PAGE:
Finding a Familiar Path – Part 1

Finding a Familiar Path – Part 1

July 24, 2018 Off By Chase

“Our first goal was to make Pathfinder Second Edition feel just like the game you know and love,” Jason Bulmahn wrote in his May announcement. “The rules that make up the game have to fundamentally still fill the same role they did before, even if some of the mechanics behind them are different.”

The playtest of the new edition of Pathfinder, out this August, promises new and exciting opportunities for the Dungeons & Dragons derivative. Yet whether through design or happenstance, the form it takes seems eerily familiar.

The Warring Houses

Paizo Publishing produced Dungeon and Dragon magazines for five years when Wizards of the Coast decided not to renew their contract. Paizo pivoted to the publishing of Pathfinder, a third party supplemental periodical of adventures for Dungeons & Dragons v3.5 to keep the lights on. When Wizards announced Dungeons & Dragons 4th Edition in August 2007, they were tight lipped about how the OGL would continue to function, if at all. Unsure if they could continue to publish content for D&D, Paizo invested resources into Jason Bulmahn’s side project of updating v3.5’s rules. In March 2008, Paizo announced the core rules for the Pathfinder Roleplaying Game, their in-house spiritual successor to D&D.

The two games deviated dramatically. While 4th Edition stripped the rules to the drywall and built them back up within a framework that addressed systemic issues with the d20 system, Pathfinder was designed with the idea that much of the core rules for D&D were still sound and any player issues could be addressed with targeted rules changes. This kept Pathfinder very close to the system v3.5 players already knew and attracted those who felt belittled by Wizards’ deflecting or ignoring their concerns that 4e was too different from what came before. Wizards, for their part, maintained that 4th Edition was largely the same game, even if they’d given each class an equal assortment of spell-like powers and abilities, murdered sacred cows like 20-level progression and limited nonmagical healing, and mandated new mechanics like the mathematically-maligned skill challenges.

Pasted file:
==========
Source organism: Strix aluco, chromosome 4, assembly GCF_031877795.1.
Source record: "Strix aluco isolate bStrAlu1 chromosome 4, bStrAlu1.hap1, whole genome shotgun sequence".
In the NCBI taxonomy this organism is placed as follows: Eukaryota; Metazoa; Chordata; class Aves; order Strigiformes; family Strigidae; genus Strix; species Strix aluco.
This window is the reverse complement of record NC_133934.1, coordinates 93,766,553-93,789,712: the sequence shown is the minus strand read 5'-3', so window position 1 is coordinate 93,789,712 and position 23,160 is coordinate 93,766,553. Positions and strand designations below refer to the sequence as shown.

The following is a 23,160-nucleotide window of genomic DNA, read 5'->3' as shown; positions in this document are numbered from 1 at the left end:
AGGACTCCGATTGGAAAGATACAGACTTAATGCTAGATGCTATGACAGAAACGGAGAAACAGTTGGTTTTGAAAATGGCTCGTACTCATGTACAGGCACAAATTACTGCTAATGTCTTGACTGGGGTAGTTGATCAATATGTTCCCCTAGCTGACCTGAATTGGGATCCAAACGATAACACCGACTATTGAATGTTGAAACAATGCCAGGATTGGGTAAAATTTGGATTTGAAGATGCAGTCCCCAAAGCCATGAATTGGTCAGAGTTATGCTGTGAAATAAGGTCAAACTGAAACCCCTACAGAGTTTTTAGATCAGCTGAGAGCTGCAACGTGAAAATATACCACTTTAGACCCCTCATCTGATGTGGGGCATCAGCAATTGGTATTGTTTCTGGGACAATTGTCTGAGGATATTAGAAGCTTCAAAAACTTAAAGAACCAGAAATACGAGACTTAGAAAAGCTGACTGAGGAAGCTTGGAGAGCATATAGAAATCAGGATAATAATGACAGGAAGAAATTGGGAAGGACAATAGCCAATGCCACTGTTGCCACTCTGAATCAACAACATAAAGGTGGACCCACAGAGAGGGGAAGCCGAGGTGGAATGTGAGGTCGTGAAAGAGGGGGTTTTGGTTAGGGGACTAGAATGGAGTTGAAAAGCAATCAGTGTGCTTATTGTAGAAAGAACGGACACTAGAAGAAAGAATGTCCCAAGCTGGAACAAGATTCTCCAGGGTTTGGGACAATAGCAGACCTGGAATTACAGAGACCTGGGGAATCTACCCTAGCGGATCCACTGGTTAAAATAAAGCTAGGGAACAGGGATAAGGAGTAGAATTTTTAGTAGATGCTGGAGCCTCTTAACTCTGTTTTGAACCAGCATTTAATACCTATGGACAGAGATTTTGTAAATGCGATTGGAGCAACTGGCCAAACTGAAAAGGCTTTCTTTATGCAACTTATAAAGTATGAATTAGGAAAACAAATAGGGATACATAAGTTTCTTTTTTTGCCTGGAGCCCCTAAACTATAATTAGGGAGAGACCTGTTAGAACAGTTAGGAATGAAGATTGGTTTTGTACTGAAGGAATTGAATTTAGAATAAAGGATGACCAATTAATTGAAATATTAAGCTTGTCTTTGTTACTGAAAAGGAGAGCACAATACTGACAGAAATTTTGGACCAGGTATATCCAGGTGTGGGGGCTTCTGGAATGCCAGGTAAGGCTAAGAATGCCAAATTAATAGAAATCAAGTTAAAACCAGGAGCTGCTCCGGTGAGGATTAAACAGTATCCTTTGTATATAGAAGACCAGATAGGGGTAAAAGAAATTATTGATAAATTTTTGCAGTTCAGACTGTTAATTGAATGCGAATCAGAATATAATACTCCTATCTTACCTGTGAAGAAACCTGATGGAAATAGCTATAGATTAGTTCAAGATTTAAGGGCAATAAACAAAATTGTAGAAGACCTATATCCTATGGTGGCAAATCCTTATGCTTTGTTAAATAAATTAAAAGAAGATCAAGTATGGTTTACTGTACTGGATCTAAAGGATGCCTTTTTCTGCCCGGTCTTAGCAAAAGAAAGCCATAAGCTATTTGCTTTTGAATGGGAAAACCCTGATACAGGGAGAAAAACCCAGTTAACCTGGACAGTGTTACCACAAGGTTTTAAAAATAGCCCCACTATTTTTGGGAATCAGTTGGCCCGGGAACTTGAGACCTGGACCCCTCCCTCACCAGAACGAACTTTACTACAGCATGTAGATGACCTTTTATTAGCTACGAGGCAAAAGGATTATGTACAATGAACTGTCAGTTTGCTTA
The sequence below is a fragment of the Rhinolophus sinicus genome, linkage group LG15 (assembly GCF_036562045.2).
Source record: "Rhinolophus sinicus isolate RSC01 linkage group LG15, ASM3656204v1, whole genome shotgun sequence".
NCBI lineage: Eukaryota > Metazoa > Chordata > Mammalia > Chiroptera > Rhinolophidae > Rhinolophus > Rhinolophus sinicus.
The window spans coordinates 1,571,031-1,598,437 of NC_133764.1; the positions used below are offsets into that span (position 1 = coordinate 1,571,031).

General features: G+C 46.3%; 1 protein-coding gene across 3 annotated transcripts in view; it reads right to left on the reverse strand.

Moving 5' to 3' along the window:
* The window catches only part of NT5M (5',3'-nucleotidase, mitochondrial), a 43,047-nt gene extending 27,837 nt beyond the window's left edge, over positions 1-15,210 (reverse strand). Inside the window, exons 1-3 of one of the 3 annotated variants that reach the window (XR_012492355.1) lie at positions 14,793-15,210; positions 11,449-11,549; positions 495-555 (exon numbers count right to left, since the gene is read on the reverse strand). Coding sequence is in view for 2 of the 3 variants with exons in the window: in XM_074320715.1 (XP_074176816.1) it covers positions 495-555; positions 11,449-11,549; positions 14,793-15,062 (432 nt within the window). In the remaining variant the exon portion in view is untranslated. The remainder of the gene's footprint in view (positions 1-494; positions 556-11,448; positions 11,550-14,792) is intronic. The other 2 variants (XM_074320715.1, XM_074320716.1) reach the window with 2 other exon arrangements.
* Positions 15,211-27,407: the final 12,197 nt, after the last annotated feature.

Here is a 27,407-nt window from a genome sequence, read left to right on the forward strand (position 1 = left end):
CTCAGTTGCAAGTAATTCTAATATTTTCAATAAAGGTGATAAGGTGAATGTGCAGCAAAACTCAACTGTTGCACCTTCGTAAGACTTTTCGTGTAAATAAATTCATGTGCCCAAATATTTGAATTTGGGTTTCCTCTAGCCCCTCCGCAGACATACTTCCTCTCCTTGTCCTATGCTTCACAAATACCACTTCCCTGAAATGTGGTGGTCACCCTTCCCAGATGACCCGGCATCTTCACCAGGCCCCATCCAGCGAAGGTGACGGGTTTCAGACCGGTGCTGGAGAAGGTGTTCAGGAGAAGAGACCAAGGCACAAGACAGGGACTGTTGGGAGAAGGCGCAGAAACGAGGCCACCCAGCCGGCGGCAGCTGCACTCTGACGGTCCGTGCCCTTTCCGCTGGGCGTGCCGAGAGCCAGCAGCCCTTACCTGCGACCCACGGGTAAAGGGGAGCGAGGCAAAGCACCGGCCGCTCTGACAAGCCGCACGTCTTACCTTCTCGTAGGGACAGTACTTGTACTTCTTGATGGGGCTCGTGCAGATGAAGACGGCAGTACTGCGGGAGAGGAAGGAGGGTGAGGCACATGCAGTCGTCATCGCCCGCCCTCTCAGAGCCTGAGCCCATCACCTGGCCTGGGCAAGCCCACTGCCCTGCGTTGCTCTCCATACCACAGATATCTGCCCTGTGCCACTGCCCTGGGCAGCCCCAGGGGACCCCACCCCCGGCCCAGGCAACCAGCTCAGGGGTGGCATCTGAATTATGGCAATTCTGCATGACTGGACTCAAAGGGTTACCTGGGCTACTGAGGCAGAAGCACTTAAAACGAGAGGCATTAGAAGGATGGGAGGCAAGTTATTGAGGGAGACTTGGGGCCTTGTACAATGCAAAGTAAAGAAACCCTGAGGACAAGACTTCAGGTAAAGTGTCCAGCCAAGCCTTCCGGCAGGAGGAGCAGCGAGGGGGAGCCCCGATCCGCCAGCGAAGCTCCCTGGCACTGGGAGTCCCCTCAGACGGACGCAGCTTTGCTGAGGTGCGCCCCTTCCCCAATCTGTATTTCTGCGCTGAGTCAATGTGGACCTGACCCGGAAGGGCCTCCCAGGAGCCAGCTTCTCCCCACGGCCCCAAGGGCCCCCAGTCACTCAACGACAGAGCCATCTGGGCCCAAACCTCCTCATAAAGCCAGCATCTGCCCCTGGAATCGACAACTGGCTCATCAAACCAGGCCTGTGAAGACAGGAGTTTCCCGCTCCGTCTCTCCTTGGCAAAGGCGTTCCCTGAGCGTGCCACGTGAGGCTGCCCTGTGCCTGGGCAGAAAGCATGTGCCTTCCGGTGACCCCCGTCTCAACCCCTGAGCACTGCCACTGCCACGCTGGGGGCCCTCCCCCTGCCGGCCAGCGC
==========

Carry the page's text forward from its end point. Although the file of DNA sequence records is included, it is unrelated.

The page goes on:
The Widening Gyre

Both games engendered success, though Pathfinder grew a little more and D&D retained a little less than either company expected. Fourth Edition stabilized with its Essentials line which hewed classes closer to the mechanical designs of older editions, but never shook the idea that Wizards included video-game-like elements to constrain play and appeal to a younger audience. Pathfinder blew out character options while supporting itself with in-house-developed Adventure Paths, but the bevy of options bogged down the game and fans and detractors alike referred to it as D&D v3.75 (though the former did so ironically).

Still, the only constant is change, and in January 2012 Wizards of the Coast announced the development of what would become 5th Edition. 5e took a few concepts from 4e (like hit die recovery, short rests, and a simplified skill list), grafted them onto 3e class design (fewer powers for non-spellcasters, similar multiclassing rules and caster progression), and incorporated some new ideas (expanding saving throws to every attribute, bounded accuracy, and the advantage/disadvantage mechanic). The result was a big success for Wizards; the 5e Player’s Handbook outsold that of each prior edition’s PHB lifetime sales in just two years. Live-streaming games and Stranger Things nostalgia made 2017 the bestselling year of Dungeons & Dragons ever.

The Endless Waltz

On the stage at GenCon 2007, Wizards announced 4th edition with a tongue-in-cheek look back at the life of the game. A somewhat exasperated, bizarrely French narrator reassured the audience, “Ze game will remain ze same.”

It’s in this spirit that Bulmahn reassured his own audience over a decade later. With the success of D&D 5e, Pathfinder players worried the game would change to incorporate similar design ideas and homogenize the two games. Bulmahn preemptively assuaged these concerns, and successive updates over the last four months have made it clear: Pathfinder Second Edition isn’t Dungeons & Dragons 5th Edition.

It’s 4th Edition.


Insight, observation, or hyperbole? All three, maybe? Find out in Part 2.